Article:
Women’s voice and agency - fighting corruption in the mining sector


Image: Unsplash/ian-mcgrory

9 March 2021

By Tamika Halwiindi, Transparency International Zambia

To effectively combat corruption, supporting women’s voice and agency is critical. Women need to have a seat at the table and be part of decisions about mining projects.

This is a fact that we have become increasingly aware of in our work to tackle corruption in the mining sector in Zambia. Transparency International Zambia is one of 20 countries participating in Transparency International’s Accountable Mining Programme. Our research has found that the lack of transparency in mining approvals creates a breeding ground for corruption.

For TI Zambia, our focus has been on Environmental Impact Assessment (EIA) and resettlement processes as part of mining decision making. We’ve been working to support women’s voice and agency in these key areas, conscious of the fact that in the Zambian context these are significant processes for host communities to participate in mining decision-making.

Tamika Halwiindi presented a ‘lightening talk’ to the Gender in Oil, Gas and Mining Conference.

How we have supported women’s participation

With regards to EIAs, we have organised focus group discussions with women and men in host communities to find out what barriers women face that prevent them from actively participating in the EIA process; and to find out from them how mining affects them socially and environmentally. We then use this information to communicate to women and men the importance of gender inclusion in the EIA public consultations.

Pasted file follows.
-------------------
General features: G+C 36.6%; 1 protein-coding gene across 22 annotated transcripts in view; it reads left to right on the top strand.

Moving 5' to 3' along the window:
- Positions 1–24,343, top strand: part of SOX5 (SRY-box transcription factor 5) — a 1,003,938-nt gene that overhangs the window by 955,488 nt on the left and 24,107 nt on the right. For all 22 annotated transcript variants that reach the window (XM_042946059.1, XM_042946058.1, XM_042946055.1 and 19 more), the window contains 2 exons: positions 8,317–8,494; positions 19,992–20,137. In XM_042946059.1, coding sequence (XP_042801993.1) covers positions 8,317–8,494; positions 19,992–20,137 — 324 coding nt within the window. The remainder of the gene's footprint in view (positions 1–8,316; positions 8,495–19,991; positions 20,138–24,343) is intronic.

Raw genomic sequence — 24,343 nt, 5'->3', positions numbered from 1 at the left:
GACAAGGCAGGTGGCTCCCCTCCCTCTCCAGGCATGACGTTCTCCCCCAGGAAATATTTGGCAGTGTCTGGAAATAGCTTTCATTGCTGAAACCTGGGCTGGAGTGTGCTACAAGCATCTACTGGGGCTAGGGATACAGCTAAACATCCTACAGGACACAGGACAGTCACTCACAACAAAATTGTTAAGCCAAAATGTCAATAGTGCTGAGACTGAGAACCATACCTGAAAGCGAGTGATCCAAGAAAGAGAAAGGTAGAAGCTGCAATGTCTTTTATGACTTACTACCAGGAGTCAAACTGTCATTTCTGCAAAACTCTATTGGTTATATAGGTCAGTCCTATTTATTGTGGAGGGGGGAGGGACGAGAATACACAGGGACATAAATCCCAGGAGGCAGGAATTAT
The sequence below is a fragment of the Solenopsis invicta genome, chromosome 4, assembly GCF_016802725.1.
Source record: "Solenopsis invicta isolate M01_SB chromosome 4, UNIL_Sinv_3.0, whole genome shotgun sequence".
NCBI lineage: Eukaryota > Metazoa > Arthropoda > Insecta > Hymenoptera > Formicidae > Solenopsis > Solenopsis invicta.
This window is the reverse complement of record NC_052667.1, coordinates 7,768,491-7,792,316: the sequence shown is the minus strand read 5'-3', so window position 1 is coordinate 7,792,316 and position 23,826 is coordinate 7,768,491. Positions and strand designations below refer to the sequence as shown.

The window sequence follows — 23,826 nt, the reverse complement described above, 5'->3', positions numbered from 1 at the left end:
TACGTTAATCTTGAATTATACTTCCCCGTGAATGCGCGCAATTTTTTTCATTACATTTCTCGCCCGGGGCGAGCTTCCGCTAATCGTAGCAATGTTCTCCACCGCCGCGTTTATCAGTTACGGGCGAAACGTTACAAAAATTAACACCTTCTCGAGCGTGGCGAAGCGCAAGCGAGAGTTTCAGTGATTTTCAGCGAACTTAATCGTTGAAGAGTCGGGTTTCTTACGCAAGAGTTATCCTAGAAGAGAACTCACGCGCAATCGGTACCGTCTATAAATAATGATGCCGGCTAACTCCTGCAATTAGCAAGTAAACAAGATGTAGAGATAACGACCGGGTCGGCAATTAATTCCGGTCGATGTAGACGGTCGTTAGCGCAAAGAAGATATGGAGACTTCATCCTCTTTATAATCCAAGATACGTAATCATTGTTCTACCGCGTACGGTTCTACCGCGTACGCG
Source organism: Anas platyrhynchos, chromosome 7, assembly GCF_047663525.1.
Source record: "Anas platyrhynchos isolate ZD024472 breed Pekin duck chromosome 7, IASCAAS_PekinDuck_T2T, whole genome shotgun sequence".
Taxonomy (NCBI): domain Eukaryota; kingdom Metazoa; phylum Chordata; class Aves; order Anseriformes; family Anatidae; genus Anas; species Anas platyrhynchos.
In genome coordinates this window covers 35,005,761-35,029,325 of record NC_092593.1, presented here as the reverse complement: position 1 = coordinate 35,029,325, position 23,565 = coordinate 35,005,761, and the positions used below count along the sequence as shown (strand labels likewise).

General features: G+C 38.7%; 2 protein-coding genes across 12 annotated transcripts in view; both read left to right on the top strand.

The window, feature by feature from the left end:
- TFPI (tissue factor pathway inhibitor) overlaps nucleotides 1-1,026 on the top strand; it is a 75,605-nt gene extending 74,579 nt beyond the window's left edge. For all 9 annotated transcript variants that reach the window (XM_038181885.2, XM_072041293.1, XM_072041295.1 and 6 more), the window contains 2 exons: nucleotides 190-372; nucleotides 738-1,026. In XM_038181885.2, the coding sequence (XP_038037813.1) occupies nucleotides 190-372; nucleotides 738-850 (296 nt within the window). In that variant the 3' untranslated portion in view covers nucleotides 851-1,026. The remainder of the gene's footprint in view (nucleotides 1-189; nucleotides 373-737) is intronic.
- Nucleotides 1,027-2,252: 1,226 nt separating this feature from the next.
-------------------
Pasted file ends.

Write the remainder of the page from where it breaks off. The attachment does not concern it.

We want to ensure equal gender representation during TI-led community engagements to try and build women’s confidence and the relevance for women to attend and participate in mining themed meetings or activities, so that they develop the voice and agency to speak up and represent themselves.

When it comes to issues of Free, Prior and Informed Consent (FPIC), we have used a similar approach and begun with community awareness, which is important as most host communities in Zambia were not aware of the concept. We have made information available to both women and men, highlighting the importance’s of women’s participation in mining decision-making.

Through this we have learnt that women are more susceptible to land grabbing or encroachment by mining actors. This is compounded by the fact that most mining projects are located on customary land. Where such an issue occurs, we help engaging traditional leaders, particularly the chiefs to support resolving land issues which are symptoms of inadequate consultation of host communities.

Opportunities for future efforts

An opportunity we have identified in the context of traditional leadership is working with headwomen or indunas – women who hold leadership positions in traditional structures. These women can be enablers of our advocacy work so we are trying to see how we can engage these strategically placed women in traditional leadership who present an opportunity to open up more spaces for women to participate at community level in mining decisions.

TI Zambia is just one of 20 Chapters implementing the Accountable Mining Programme. Many Chapters are exploring the link between gender, corruption and mining and we are working together to promote gender equality across our work. To tackle corruption and promote a world a truly fairer world, women must be included.